Cleveland’s Millionaire’s Row, Euclid Avenue, was one of the grandest streets in all world history. This is my conclusion based upon hours and hours of research. That being said I probably could write or talk about this great Cleveland legacy for months and months. And indeed I do give up to 40 speeches a year on Cleveland’s Millionaire’s Row and its residents. But today my purpose is somewhat different. I thought it might be of interest to the reader to learn about little known facts about the “Row” and the very original families that made Euclid Avenue their home at this time, 1845-1929.
This process of informing will be done on a very regular basis in the hopes that our reader will keenly look forward to new additions of rarely known facts about “The Avenue.”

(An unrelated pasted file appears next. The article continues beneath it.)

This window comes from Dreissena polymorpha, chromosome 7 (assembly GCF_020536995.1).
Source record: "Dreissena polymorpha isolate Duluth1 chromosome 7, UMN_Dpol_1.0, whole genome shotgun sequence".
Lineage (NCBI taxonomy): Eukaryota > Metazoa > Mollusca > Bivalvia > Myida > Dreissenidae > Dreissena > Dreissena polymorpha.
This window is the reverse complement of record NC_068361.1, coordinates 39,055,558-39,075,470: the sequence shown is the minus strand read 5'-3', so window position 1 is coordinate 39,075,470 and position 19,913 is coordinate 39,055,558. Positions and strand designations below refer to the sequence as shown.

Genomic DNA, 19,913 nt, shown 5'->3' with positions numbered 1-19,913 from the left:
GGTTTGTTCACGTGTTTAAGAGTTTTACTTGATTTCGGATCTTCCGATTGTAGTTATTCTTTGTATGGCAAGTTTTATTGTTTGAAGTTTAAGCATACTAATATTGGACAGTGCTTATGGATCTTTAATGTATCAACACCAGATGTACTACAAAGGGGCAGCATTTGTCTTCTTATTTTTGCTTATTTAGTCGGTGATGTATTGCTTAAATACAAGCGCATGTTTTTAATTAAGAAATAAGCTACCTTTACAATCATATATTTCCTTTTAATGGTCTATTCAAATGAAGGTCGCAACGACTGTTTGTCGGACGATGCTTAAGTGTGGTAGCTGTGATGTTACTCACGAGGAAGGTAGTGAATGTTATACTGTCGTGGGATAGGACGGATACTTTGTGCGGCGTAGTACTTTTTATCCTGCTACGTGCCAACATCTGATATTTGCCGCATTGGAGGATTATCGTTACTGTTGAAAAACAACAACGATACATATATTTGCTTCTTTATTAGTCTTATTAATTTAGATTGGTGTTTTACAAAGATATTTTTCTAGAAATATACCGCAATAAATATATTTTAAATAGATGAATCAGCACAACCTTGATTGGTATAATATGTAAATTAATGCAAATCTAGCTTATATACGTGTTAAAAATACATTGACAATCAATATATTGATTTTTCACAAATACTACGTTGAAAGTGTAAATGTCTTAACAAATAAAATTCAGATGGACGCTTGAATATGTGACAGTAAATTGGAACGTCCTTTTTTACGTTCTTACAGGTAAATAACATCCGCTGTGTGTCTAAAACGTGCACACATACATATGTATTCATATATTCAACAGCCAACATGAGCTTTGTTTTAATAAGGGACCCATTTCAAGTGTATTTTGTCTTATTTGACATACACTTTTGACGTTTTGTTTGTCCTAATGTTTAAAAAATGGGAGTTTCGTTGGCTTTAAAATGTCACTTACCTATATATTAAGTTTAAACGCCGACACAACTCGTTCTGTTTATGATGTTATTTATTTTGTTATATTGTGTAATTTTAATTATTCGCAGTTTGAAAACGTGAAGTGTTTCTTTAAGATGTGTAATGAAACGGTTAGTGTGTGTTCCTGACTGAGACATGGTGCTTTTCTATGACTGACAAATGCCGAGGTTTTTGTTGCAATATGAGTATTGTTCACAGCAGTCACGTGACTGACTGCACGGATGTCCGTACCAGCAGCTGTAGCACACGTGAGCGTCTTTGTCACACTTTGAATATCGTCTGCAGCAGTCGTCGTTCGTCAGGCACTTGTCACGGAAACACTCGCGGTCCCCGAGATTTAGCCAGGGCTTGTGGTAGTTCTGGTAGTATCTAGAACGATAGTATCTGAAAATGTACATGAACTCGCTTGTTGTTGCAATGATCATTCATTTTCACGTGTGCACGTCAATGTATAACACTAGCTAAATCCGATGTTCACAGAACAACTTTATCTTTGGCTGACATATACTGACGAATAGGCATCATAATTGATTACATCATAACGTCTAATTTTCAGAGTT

Thus, let regularity begin today with our first gem of information. It is our wish that you write, call or email us if you enjoy these items, or care to share something about them.
Did You Know?
The name “The Row” or Millionaire’s Row first came into existence as it applied to the group of mansions on Euclid Avenue between East 20th and 40th Streets. Today and for a long while now the definition has expanded to include the 4-mile length from Public Square to East 105th street.
Most are unaware that the “Row” over its lifetime contained over 300 homes most of which we today would consider mansions. Some were built and torn down and then on the same ground a newer, bigger, more expensive version was built. Thus there may not have been a time when all 300 or so could be viewed at once. We speak of a cumulative number.
No wonder Mark Twain considered Cleveland’s Euclid Avenue one of the grandest streets in the entire world.